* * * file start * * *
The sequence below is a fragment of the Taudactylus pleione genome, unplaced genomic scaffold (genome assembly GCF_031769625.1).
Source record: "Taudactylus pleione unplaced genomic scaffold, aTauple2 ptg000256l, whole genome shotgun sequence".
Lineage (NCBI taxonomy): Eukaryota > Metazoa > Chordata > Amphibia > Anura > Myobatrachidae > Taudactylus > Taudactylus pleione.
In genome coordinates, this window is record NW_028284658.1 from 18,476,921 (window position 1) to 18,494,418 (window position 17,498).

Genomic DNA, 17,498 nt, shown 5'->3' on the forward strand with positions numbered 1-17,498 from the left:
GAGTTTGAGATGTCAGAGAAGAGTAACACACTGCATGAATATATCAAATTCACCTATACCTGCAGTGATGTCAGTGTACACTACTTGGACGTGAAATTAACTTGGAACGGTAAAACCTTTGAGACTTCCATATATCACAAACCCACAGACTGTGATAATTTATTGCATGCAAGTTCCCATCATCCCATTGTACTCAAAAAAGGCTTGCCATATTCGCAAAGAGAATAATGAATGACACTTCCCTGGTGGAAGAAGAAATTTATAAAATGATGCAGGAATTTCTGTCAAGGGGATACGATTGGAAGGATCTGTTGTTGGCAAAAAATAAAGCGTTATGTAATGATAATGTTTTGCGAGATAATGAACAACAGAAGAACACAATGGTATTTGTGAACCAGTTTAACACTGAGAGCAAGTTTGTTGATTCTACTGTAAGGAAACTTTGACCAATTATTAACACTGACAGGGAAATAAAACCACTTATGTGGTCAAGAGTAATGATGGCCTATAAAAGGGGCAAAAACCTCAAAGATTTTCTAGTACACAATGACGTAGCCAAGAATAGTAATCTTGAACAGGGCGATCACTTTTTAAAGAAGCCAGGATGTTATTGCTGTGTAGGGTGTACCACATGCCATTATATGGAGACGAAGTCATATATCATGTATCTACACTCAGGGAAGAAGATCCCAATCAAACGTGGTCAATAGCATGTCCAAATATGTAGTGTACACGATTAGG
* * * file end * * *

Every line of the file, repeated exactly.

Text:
The sequence below is a fragment of the Taudactylus pleione genome, unplaced genomic scaffold (genome assembly GCF_031769625.1).
Source record: "Taudactylus pleione unplaced genomic scaffold, aTauple2 ptg000256l, whole genome shotgun sequence".
Lineage (NCBI taxonomy): Eukaryota > Metazoa > Chordata > Amphibia > Anura > Myobatrachidae > Taudactylus > Taudactylus pleione.
In genome coordinates, this window is record NW_028284658.1 from 18,476,921 (window position 1) to 18,494,418 (window position 17,498).

Genomic DNA, 17,498 nt, shown 5'->3' on the forward strand with positions numbered 1-17,498 from the left:
GAGTTTGAGATGTCAGAGAAGAGTAACACACTGCATGAATATATCAAATTCACCTATACCTGCAGTGATGTCAGTGTACACTACTTGGACGTGAAATTAACTTGGAACGGTAAAACCTTTGAGACTTCCATATATCACAAACCCACAGACTGTGATAATTTATTGCATGCAAGTTCCCATCATCCCATTGTACTCAAAAAAGGCTTGCCATATTCGCAAAGAGAATAATGAATGACACTTCCCTGGTGGAAGAAGAAATTTATAAAATGATGCAGGAATTTCTGTCAAGGGGATACGATTGGAAGGATCTGTTGTTGGCAAAAAATAAAGCGTTATGTAATGATAATGTTTTGCGAGATAATGAACAACAGAAGAACACAATGGTATTTGTGAACCAGTTTAACACTGAGAGCAAGTTTGTTGATTCTACTGTAAGGAAACTTTGACCAATTATTAACACTGACAGGGAAATAAAACCACTTATGTGGTCAAGAGTAATGATGGCCTATAAAAGGGGCAAAAACCTCAAAGATTTTCTAGTACACAATGACGTAGCCAAGAATAGTAATCTTGAACAGGGCGATCACTTTTTAAAGAAGCCAGGATGTTATTGCTGTGTAGGGTGTACCACATGCCATTATATGGAGACGAAGTCATATATCATGTATCTACACTCAGGGAAGAAGATCCCAATCAAACGTGGTCAATAGCATGTCCAAATATGTAGTGTACACGATTAGG